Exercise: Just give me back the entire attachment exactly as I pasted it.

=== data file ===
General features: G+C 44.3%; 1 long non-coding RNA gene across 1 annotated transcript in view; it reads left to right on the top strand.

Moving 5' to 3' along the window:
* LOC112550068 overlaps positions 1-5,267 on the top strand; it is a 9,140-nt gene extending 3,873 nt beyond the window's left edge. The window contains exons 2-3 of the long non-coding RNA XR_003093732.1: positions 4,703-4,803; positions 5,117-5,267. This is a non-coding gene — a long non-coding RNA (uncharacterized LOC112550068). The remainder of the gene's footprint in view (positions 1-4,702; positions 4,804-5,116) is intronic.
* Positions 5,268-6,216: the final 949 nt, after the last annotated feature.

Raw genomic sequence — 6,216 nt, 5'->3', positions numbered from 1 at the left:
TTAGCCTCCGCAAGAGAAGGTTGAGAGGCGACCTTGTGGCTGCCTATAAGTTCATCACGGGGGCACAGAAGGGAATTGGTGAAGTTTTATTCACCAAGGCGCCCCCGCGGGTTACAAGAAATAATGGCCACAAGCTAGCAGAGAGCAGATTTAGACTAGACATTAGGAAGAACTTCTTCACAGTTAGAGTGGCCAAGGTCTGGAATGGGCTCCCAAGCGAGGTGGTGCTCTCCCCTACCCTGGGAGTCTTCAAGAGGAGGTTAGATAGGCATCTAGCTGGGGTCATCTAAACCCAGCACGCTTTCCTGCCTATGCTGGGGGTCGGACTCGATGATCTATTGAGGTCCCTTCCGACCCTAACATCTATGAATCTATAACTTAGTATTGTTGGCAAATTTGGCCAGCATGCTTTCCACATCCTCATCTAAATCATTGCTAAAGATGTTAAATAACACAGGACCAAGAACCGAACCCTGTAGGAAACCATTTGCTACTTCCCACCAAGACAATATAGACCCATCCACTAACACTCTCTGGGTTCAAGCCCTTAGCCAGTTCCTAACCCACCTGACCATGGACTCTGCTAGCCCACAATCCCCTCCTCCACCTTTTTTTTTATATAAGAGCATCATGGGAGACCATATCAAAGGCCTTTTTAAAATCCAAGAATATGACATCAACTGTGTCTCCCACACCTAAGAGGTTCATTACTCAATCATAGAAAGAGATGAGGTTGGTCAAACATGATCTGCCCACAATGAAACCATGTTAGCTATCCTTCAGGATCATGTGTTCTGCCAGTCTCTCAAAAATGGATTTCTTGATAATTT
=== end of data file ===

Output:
General features: G+C 44.3%; 1 long non-coding RNA gene across 1 annotated transcript in view; it reads left to right on the top strand.

Moving 5' to 3' along the window:
* LOC112550068 overlaps positions 1-5,267 on the top strand; it is a 9,140-nt gene extending 3,873 nt beyond the window's left edge. The window contains exons 2-3 of the long non-coding RNA XR_003093732.1: positions 4,703-4,803; positions 5,117-5,267. This is a non-coding gene — a long non-coding RNA (uncharacterized LOC112550068). The remainder of the gene's footprint in view (positions 1-4,702; positions 4,804-5,116) is intronic.
* Positions 5,268-6,216: the final 949 nt, after the last annotated feature.

Raw genomic sequence — 6,216 nt, 5'->3', positions numbered from 1 at the left:
TTAGCCTCCGCAAGAGAAGGTTGAGAGGCGACCTTGTGGCTGCCTATAAGTTCATCACGGGGGCACAGAAGGGAATTGGTGAAGTTTTATTCACCAAGGCGCCCCCGCGGGTTACAAGAAATAATGGCCACAAGCTAGCAGAGAGCAGATTTAGACTAGACATTAGGAAGAACTTCTTCACAGTTAGAGTGGCCAAGGTCTGGAATGGGCTCCCAAGCGAGGTGGTGCTCTCCCCTACCCTGGGAGTCTTCAAGAGGAGGTTAGATAGGCATCTAGCTGGGGTCATCTAAACCCAGCACGCTTTCCTGCCTATGCTGGGGGTCGGACTCGATGATCTATTGAGGTCCCTTCCGACCCTAACATCTATGAATCTATAACTTAGTATTGTTGGCAAATTTGGCCAGCATGCTTTCCACATCCTCATCTAAATCATTGCTAAAGATGTTAAATAACACAGGACCAAGAACCGAACCCTGTAGGAAACCATTTGCTACTTCCCACCAAGACAATATAGACCCATCCACTAACACTCTCTGGGTTCAAGCCCTTAGCCAGTTCCTAACCCACCTGACCATGGACTCTGCTAGCCCACAATCCCCTCCTCCACCTTTTTTTTTATATAAGAGCATCATGGGAGACCATATCAAAGGCCTTTTTAAAATCCAAGAATATGACATCAACTGTGTCTCCCACACCTAAGAGGTTCATTACTCAATCATAGAAAGAGATGAGGTTGGTCAAACATGATCTGCCCACAATGAAACCATGTTAGCTATCCTTCAGGATCATGTGTTCTGCCAGTCTCTCAAAAATGGATTTCTTGATAATTT